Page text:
http://www.newegg.com/Product/Product.aspx?Item=N82E168...

or

NZXT GAMMA Classic Series GAMA-001BK Black $24.99
http://www.newegg.com/Product/Product.aspx?Item=N82E168...

CORSAIR Builder Series CX430 430W ATX12V v2.3 $39.99
http://www.newegg.com/Product/Product.aspx?Item=N82E168...

Intel Core i3-3240 Ivy Bridge 3.4GHz LGA 1155 55W $124.99
http://www.newegg.com/Product/Product.aspx?Item=N82E168...

ASRock Z77 Extreme3 LGA 1155 $109.99
http://www.newegg.com/Product/Product.aspx?Item=N82E168...

LITE-ON DVD Burner $17.99
http://www.newegg.com/Product/Product.aspx?Item=N82E168...

Seagate Barracuda ST500DM002 500GB 7200 RPM 16MB Cache SATA 6.0Gb/s 3.5" Internal Hard Drive $59.99
http://www.newegg.com/Product/Product.aspx?Item=N82E168...

XFX Core Edition FX-785A-ZNL4 Radeon HD 7850 1GB $139.99
http://www.newegg.com/Product/Product.aspx?Item=N82E168...

For a grand total of $517.93 before shipping costs of course :D . Now if there is once place you can cut it would be the motherboard. If you do not plan to upgrade to a k series CPU latter on and overclock it and don't plan on doing crossfire ever then you can get a simpler and slightly cheaper board. Since you want to do video stuff though it would be good to choose a board with Lucid Virtu so that you can use the Intel GPU for video decoding (it's not that long ago that such words were considered ridiculous :D . ). You shouldn't go with a cheaper CPU since you would loose out on hyperthreading with a pentium CPU.


Your list seems pretty cheap, but I'm a bit skeptical, maybe thats too much of a budget list? Kind of taking a look at "giliara's" option, since it gives a lot of versatility regarding the case, *SSD,HDD,some more bays.. on the side* thats always nice.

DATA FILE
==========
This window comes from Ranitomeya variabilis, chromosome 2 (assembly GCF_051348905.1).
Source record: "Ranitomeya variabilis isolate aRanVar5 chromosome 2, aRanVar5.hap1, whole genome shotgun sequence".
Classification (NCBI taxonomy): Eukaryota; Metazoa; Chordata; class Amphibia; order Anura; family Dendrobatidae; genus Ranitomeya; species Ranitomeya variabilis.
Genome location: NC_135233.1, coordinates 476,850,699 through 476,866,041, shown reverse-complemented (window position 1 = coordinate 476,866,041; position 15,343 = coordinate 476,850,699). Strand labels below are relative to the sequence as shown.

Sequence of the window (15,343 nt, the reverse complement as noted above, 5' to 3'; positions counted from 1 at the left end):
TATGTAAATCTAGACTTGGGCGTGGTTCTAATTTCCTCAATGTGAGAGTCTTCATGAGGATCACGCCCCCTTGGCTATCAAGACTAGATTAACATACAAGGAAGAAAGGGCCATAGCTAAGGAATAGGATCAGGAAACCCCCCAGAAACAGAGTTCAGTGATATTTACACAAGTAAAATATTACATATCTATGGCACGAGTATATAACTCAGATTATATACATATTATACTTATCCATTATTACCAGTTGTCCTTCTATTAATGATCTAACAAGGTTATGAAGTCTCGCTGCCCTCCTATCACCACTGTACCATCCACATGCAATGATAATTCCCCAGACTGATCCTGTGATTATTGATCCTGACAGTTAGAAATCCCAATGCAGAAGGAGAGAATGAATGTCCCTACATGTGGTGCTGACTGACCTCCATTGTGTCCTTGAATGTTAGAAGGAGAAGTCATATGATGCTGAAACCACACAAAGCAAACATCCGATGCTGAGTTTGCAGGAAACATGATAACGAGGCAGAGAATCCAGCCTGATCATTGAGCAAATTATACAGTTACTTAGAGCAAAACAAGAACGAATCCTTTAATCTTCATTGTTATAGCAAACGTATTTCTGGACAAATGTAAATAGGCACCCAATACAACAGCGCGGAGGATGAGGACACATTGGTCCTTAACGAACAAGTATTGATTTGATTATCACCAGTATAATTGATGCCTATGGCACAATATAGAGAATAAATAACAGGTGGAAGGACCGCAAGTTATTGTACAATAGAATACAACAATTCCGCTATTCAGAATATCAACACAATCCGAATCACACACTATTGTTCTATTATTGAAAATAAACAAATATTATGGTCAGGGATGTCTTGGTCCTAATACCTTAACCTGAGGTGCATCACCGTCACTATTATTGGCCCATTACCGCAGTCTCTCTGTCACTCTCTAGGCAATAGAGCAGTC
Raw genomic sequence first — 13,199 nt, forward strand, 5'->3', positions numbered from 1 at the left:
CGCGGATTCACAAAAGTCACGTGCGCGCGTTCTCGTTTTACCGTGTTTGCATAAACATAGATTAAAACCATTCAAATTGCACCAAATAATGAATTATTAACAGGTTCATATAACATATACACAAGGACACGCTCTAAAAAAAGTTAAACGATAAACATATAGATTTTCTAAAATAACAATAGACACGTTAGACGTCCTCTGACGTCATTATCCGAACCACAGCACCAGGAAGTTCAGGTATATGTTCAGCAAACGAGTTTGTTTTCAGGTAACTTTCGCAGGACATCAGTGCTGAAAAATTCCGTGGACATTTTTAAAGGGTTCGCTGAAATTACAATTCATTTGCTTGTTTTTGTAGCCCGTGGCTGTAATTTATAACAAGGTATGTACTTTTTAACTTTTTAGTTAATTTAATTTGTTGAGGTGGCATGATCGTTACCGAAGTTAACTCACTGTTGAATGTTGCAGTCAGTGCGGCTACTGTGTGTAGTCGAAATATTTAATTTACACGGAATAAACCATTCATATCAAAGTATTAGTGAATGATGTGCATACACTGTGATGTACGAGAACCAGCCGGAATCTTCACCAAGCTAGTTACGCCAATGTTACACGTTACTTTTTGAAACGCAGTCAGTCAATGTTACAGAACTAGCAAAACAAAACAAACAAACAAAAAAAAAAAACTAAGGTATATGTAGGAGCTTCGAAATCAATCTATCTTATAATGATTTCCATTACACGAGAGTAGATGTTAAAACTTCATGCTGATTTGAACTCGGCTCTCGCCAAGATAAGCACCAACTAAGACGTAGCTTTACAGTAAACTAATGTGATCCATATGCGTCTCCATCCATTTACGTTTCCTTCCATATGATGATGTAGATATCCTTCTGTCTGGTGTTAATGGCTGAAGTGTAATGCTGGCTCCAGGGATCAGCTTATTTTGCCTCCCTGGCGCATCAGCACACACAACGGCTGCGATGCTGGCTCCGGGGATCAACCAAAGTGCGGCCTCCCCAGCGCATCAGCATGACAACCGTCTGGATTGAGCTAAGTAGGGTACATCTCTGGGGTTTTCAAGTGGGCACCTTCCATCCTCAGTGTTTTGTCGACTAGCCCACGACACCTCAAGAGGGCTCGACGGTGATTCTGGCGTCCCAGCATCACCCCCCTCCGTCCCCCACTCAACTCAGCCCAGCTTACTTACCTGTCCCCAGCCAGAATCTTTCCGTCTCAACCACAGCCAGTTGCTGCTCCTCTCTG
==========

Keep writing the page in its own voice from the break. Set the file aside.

Any updates?
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a b 4 Gaming
August 30, 2013 7:44:19 AM

Forgot to add memory to that list. Like I said with some memory it comes out to $567.92. As for Giliara's option he's using a mini-itx cases which limits you more as far as versatility. You're limited to itx motherboards and you can only use one video card. It's not like you can add in a tv tuner or video capture card latter on other than by USB. If you want the system small mini-itx is fine, but I wouldn't put $80 towards a case when your budget is only $500.
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a b 4 Gaming
August 30, 2013 7:45:00 AM

I would add that the 1TB Western Digital Blue is a good value from NCIX
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a b 4 Gaming
August 30, 2013 9:13:56 AM

What software are you using?
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a b 4 Gaming
August 30, 2013 9:44:55 AM

Get this build and overclock it later when you have the money to get a good CPU Cooler. This is a beast for Video Editing and good enough for gaming.

+ 8 core 8320 is a beast for Video Editing (A lot more better when overclocked)
+ 16GB RAM is Ideal for Video Editing
+ Zalman Z9 is exactly the type of case you want. Black with Blue
+ The board is overclocking capable and hence in the future you can overclock the hell out of it by investing in a good CPU Cooler afterwards.

PCPartPicker part list / Price breakdown by merchant / Benchmarks

CPU: AMD FX-8320 3.5GHz 8-Core Processor ($144.99 @ Amazon)
Motherboard: ASRock 970 Extreme3 R2.0 ATX AM3+ Motherboard ($92.55 @ Newegg)
Memory: G.Skill Sniper Gaming Series 16GB (2 x 8GB) DDR3-1600 Memory ($110.50 @ Newegg)
Storage: Seagate Barracuda 1TB 3.5" 7200RPM Internal Hard Drive ($59.98 @ Outlet PC)
Video Card: PowerColor Radeon HD 7770 GHz Edition 1GB Video Card ($82.98 @ Newegg)
Case: Zalman Z9 ATX Mid Tower Case ($26.99 @ Microcenter)
Power Supply: Cooler Master Silent Pro M2 620W 80 PLUS Bronze Certified ATX12V Power Supply ($49.99 @ Newegg)
Total: $567.98
(Prices include shipping, taxes, and discounts when available.)
(Generated by PCPartPicker 2013-08-30 12:45 EDT-0400)

I hope this helps. Take a look and tell me what you think about it. Your feedback would be highly appreciated.